Notice to Cardiac patients
Open heart surgery – risk of mycobacterial infection

What is the issue?

There is a risk that some heater-cooler devices (HCDs) used in open-heart surgery may have been contaminated with a rare environmental bacterium called Mycobacterium chimaera and that exposure to aerosols from these devices may lead to infections in patients that can appear months to years after surgery. These devices are widely used around the world, including in Australia.

Infection of open-heart surgery patients with M. chimaera associated with a particular type of HCD was first recognised in Switzerland and there have now been a number of cases reported from countries in Europe and the United States. As at 10 February 2017, there have been three patients in Australia who have been identified with M. chimaera infection associated with HCDs.

No patients in Western Australia have developed this infection and, as a precautionary measure, those patients at risk of this infection will be provided with information about the risk.

What is Mycobacterium chimaera?

M. chimaera is one of a group of bacteria known as non-tuberculous mycobacteria (NTM), which are commonly found in the environment, including soil and water. NTM are not usually harmful, however, in very rare cases, they can cause infections in surgical patients. The bacteria are slow-growing and can take months, and up to five years, for an infection to develop.

What are heater-cooler devices?

Heater-cooler devices are used during open-heart surgery to warm or cool a patient’s blood during the procedure. It has been recognised that there is the potential for M. chimaera to grow in a water tank in the device. Although the water in the HCDs does not come into contact with the patient’s blood, it is possible for the bacteria in contaminated water drops to become airborne and then settle on a patient during open-heart surgery.

What are the chances that I have, or will get, an infection?

It appears that the risk may be higher in certain surgeries that involve the insertion of artificial heart valves or grafts. A person may be at risk if they had such an operation in Fiona Stanley Hospital, Fremantle Hospital, Princess Margaret Hospital, Royal Perth Hospital, the Mount Hospital or St John of God Subiaco Hospital in the last five years.

Patients who had surgery performed at Sir Charles Gairdner Hospital (SCGH) are not believed to be at any risk of M.chimaera infection as the HCDs at SCGH have repeatedly tested negative for M.chimaera.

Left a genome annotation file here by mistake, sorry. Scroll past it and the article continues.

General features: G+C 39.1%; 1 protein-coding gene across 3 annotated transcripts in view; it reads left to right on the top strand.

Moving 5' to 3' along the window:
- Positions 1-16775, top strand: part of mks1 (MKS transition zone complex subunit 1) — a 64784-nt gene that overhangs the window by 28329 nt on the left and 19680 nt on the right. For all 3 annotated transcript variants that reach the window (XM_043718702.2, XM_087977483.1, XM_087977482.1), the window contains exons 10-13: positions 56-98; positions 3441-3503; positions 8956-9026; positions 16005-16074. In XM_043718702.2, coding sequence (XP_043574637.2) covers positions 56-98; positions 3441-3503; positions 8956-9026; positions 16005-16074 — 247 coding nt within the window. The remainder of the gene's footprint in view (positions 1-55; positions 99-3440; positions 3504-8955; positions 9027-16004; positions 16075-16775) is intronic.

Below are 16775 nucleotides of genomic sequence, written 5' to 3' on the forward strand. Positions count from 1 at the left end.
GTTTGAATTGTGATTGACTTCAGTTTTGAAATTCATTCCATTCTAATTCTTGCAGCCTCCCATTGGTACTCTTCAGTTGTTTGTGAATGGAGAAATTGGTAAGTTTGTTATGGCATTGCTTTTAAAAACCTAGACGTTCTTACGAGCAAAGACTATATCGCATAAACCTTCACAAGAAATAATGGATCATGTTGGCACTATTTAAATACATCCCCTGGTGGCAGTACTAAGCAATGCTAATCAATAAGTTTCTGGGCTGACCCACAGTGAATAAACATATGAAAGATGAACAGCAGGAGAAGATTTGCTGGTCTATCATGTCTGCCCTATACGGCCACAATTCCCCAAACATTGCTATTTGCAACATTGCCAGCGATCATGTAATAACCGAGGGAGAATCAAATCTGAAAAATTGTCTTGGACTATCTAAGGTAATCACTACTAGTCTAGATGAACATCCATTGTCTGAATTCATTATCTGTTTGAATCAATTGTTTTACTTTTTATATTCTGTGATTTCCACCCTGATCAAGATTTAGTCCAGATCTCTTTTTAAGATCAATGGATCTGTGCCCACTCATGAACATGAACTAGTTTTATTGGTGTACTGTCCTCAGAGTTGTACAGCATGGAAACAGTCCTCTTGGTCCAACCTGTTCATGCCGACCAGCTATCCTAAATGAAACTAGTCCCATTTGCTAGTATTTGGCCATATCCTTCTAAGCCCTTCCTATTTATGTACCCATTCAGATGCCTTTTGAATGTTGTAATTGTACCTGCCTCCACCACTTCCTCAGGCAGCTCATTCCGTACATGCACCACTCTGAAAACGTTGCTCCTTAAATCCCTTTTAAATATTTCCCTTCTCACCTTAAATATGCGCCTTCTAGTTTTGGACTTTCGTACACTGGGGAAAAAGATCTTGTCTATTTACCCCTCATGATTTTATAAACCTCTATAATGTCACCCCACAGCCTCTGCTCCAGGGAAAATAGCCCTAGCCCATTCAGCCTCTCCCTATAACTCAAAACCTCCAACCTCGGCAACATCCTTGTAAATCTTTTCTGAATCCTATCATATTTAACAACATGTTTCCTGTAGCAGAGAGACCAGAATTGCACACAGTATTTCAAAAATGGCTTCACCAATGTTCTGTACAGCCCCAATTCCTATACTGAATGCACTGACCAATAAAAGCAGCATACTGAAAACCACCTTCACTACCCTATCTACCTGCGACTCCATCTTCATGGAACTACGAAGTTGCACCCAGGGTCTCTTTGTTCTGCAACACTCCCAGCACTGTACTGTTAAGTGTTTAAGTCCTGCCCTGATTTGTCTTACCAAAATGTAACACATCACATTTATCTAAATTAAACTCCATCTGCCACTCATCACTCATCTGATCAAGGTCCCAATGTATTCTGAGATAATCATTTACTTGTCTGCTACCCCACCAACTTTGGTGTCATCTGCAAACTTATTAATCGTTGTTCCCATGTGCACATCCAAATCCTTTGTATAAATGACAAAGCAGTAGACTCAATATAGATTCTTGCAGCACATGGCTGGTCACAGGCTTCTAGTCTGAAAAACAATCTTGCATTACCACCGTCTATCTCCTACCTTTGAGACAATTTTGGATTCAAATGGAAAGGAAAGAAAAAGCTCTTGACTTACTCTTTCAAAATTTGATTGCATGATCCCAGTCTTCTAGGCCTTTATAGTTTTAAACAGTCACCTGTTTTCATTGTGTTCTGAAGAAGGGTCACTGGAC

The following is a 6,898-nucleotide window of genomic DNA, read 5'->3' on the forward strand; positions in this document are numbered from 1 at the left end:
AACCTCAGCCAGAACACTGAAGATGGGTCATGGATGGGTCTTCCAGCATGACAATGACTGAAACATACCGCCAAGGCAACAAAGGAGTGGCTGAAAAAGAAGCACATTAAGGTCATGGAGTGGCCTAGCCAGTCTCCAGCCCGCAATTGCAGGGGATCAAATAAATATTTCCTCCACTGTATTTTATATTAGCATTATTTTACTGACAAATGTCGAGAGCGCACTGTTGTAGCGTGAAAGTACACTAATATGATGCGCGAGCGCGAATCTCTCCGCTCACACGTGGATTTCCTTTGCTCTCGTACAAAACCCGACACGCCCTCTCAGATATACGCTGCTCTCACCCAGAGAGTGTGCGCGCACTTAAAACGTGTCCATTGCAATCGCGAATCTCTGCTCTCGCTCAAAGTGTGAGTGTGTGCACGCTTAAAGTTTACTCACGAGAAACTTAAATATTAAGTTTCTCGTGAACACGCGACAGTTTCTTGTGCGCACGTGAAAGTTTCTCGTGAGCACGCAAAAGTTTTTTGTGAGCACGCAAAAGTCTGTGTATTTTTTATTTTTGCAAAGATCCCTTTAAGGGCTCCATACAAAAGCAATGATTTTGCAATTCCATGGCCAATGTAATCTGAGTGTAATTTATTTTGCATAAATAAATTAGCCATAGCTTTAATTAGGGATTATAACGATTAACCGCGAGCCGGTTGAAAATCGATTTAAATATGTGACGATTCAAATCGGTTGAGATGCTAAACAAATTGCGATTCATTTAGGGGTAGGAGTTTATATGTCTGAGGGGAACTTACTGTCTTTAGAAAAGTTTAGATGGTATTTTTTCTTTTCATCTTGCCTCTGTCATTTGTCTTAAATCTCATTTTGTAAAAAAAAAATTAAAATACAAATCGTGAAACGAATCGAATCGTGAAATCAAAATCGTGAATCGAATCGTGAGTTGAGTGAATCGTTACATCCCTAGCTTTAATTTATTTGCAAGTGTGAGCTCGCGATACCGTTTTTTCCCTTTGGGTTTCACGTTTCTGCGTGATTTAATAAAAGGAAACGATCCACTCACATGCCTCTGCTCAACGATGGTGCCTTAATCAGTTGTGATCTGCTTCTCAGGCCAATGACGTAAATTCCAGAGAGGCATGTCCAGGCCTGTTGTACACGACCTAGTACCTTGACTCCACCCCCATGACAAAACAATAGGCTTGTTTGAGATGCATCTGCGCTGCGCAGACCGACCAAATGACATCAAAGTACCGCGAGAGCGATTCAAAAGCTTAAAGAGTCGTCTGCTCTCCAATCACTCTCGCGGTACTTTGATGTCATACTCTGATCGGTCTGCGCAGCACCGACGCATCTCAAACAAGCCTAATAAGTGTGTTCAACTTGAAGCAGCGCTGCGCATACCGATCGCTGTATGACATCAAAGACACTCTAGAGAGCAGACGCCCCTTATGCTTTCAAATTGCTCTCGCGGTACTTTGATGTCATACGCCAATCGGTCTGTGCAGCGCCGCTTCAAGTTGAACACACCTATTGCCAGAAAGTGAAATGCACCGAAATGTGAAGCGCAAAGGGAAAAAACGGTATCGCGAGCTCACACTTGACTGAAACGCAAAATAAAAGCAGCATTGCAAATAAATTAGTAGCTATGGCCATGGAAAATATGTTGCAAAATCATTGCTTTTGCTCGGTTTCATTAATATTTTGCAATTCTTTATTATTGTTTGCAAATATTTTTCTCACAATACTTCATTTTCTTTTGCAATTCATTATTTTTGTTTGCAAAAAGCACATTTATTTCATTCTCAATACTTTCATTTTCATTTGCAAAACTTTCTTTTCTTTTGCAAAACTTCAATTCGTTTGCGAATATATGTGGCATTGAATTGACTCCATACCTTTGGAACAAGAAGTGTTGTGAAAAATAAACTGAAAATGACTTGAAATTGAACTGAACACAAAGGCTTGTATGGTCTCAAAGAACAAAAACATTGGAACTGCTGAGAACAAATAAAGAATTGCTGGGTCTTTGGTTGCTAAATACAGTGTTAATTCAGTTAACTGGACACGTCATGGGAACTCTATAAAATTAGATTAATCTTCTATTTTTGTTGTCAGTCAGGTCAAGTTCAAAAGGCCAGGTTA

What are the signs of infection?

Symptoms of a possible M. chimaera infection may include:

  • unexplained fevers
  • unexplained weight loss
  • increasing shortness of breath
  • night sweats
  • joint or muscle pains
  • nausea, vomiting or abdominal pain
  • pain, redness, heat or pus around the surgical site.

What do I need to do if I am at risk?

If you have one or more of these symptoms and have had heart surgery within the past five years at one of the hospitals listed, it is recommended that you make an appointment with your family GP for review and referral to a specialist, if necessary. As signs and symptoms are not limited to those listed above, it is important for you to speak to your family GP if you are concerned about any unexplained illness.

What will happen to me?

Your doctor will conduct initial examinations and you may be referred to an infectious diseases physician or clinical microbiologist for further assessment. M. chimaera infections can be treated with antibiotics. There is no role for antibiotics if you are well and there is no vaccine available.

What is the WA health system doing about the problem?

All WA public and private hospitals that perform open-heart surgery have tested their HCDs to determine if the bacterium is present. Hospitals with contaminated devices have implemented processes to reduce the risk of patients acquiring an infection. In addition, the contaminated HCDs have either been disinfected to remove the bacterium or have been replaced with new HCDs. Regular testing of the HCDs is ongoing at all hospitals and no further positive results have been identified.

Is there a risk to my family and friends?

No. M. chimaera is not contagious. This means that, even if you had the infection, it cannot be spread from person to person through contact.

Department of Health Western Australia

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